We hit the bottom of the 1k climb and I spot Dianne cruising at her normal head down, just get on with it speed.

Didn't see Kasia and assumed she's be a little up the road.  As we reached the crest, 1k later, she's there casually drinking from her bottle and trying to decide whether to have anything to eat or not.  She looked very unflustered.

Which is more than can be said for the Williams household, and her husband Steve who's in a fair amount of pain.

No time for pleasantries, so a shouted hello, a quick wave and it's press on to the finish.

Don't Look Down
Someone has a very cruel streak in them, and I would assume it's The Badger himself.  Don't be fooled by that French charm and disarming smile in the top photo.  Remember this is the man that made Lemond work, very hard, for his Tour de France win.  he also made the 1200 riders in his sportive work very, very hard in the closing kilometres.

As you come to the top of the Breton Plain you can see St Brieuc in the distance and can almost smell the finishing line.  Then, you clear the trees and all you can see laid out before you is a massive roller-coaster of two-kilometre climbs.  Rolling their way to the finish.  This isn't going to be pretty.

Our group sheds riders as we hit the slopes.  Determined not to get left behind I fight for every wheel and make it to the final roundabout with a group of three.  One lad, in Francaise de Jeux kit has worked his socks off and I decide not to contest the sprint with him  The local rider behind me has no hope, he's cooked.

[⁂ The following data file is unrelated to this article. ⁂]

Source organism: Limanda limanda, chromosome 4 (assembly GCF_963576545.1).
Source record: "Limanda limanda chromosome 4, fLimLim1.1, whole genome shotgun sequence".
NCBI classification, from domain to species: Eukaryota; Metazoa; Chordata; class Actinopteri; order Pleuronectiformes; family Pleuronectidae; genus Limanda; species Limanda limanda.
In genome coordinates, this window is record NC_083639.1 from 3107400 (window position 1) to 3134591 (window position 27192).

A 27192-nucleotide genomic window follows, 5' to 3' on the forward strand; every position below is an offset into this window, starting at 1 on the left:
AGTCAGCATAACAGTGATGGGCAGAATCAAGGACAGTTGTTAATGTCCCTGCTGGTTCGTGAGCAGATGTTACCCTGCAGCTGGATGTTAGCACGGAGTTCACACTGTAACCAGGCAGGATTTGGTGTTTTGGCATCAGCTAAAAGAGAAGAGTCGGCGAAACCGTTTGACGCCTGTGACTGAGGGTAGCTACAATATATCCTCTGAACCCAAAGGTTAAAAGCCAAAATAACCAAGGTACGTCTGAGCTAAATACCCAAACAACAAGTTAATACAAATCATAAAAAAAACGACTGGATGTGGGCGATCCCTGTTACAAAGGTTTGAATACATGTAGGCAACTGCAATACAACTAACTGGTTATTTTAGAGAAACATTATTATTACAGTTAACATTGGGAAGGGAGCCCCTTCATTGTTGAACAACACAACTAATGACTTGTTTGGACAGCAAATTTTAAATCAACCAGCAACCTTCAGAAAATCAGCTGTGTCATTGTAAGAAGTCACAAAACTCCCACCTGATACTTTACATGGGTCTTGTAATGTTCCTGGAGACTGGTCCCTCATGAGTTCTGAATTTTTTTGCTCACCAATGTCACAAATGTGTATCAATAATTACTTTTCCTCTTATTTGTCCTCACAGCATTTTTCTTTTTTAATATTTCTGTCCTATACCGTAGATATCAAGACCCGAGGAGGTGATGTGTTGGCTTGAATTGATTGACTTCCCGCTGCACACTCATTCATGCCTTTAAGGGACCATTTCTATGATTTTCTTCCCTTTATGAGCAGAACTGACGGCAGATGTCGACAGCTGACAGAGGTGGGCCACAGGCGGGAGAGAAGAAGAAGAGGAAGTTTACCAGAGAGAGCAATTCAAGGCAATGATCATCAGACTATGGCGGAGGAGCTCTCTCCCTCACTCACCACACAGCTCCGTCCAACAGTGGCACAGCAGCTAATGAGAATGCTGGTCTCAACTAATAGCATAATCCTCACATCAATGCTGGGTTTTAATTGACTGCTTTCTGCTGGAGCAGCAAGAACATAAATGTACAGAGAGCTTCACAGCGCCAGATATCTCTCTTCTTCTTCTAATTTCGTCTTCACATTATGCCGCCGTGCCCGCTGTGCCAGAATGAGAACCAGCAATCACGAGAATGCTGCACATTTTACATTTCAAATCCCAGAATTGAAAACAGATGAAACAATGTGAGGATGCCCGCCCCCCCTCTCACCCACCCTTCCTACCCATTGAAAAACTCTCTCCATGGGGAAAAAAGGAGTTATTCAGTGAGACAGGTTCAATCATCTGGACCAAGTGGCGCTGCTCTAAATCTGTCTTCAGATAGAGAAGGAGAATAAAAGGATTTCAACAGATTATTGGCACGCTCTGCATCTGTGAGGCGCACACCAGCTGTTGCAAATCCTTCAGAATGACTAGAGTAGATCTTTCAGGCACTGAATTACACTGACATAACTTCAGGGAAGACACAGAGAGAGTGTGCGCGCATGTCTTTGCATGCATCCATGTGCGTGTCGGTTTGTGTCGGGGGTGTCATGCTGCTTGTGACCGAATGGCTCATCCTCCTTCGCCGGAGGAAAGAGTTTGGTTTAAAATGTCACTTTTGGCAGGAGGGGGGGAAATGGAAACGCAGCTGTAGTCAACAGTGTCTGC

The fourth rider has been sitting there for the last 20k and I've tolerated his lack of work ethic.  As they say in France, "He has a dirty face".  Just as I'm admiring my magnanimous philanthropy, "visage sale" takes a flyer. 

I'm right on his wheel and at 100 metres ease up to look for FdeJ, but he's not playing.  I stick in a final kick to just fend off our late-coming interlope.  He was really, really upset that he didn't get the sprint!  You'd think he's lost out on an Olympic medal.  Get real mon ami. 

Having said that, it's very important to score maximum one-up-manship points and I intend to get changed in to civi's before Cabot gets back.  Speed is of the essence.  I grab my goody bag and head for the car. 

Guess who is already sitting there wondering where everyone is?  Somehow under cover of stealth, my evil alter-ego, nemesis and Everton supporter to boot, pulled a fast one, a very fast one looking at his time, and came in 10 minutes ahead of me.

He had that satisfied and understated look that only a winner can portray.  I was a broken man.  What a drama queen.  Still, no time to get upset, we have to get back to the finish line to get some photo's of our compatriots.

Steve Whiteside ~ HinaultMr Boxall (above) "fresh" from his honeymoon around Lake Como and with a little less than optimum quality miles in his legs arrived next.  Closely followed (although they did do a shorter course!) by the girls. 

Mr Whiteside's back had finally given out, as you can see from his pained expression on the left.  It was a valiant effort to complete the course.  Especially with those final few back-breaking hills.